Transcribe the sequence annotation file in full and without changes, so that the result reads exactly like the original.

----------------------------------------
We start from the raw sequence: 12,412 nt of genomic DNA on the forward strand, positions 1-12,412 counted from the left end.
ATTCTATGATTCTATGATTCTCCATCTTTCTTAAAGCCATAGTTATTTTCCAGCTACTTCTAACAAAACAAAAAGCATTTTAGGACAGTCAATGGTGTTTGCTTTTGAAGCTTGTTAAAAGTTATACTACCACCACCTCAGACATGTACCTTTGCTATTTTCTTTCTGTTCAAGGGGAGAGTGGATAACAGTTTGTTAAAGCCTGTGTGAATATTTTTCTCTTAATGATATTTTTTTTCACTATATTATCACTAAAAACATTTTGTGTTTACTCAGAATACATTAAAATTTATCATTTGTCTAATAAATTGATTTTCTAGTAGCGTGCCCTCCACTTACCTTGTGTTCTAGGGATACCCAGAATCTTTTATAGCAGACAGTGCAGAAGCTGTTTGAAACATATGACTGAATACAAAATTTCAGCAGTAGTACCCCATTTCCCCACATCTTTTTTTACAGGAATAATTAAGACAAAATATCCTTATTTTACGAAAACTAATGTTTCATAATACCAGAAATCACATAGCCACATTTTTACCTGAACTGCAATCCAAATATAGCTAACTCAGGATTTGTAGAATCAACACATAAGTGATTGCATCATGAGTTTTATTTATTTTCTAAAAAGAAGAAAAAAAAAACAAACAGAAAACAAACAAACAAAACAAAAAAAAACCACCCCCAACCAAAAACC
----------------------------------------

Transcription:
We start from the raw sequence: 12,412 nt of genomic DNA on the forward strand, positions 1-12,412 counted from the left end.
ATTCTATGATTCTATGATTCTCCATCTTTCTTAAAGCCATAGTTATTTTCCAGCTACTTCTAACAAAACAAAAAGCATTTTAGGACAGTCAATGGTGTTTGCTTTTGAAGCTTGTTAAAAGTTATACTACCACCACCTCAGACATGTACCTTTGCTATTTTCTTTCTGTTCAAGGGGAGAGTGGATAACAGTTTGTTAAAGCCTGTGTGAATATTTTTCTCTTAATGATATTTTTTTTCACTATATTATCACTAAAAACATTTTGTGTTTACTCAGAATACATTAAAATTTATCATTTGTCTAATAAATTGATTTTCTAGTAGCGTGCCCTCCACTTACCTTGTGTTCTAGGGATACCCAGAATCTTTTATAGCAGACAGTGCAGAAGCTGTTTGAAACATATGACTGAATACAAAATTTCAGCAGTAGTACCCCATTTCCCCACATCTTTTTTTACAGGAATAATTAAGACAAAATATCCTTATTTTACGAAAACTAATGTTTCATAATACCAGAAATCACATAGCCACATTTTTACCTGAACTGCAATCCAAATATAGCTAACTCAGGATTTGTAGAATCAACACATAAGTGATTGCATCATGAGTTTTATTTATTTTCTAAAAAGAAGAAAAAAAAAACAAACAGAAAACAAACAAACAAAACAAAAAAAAACCACCCCCAACCAAAAACC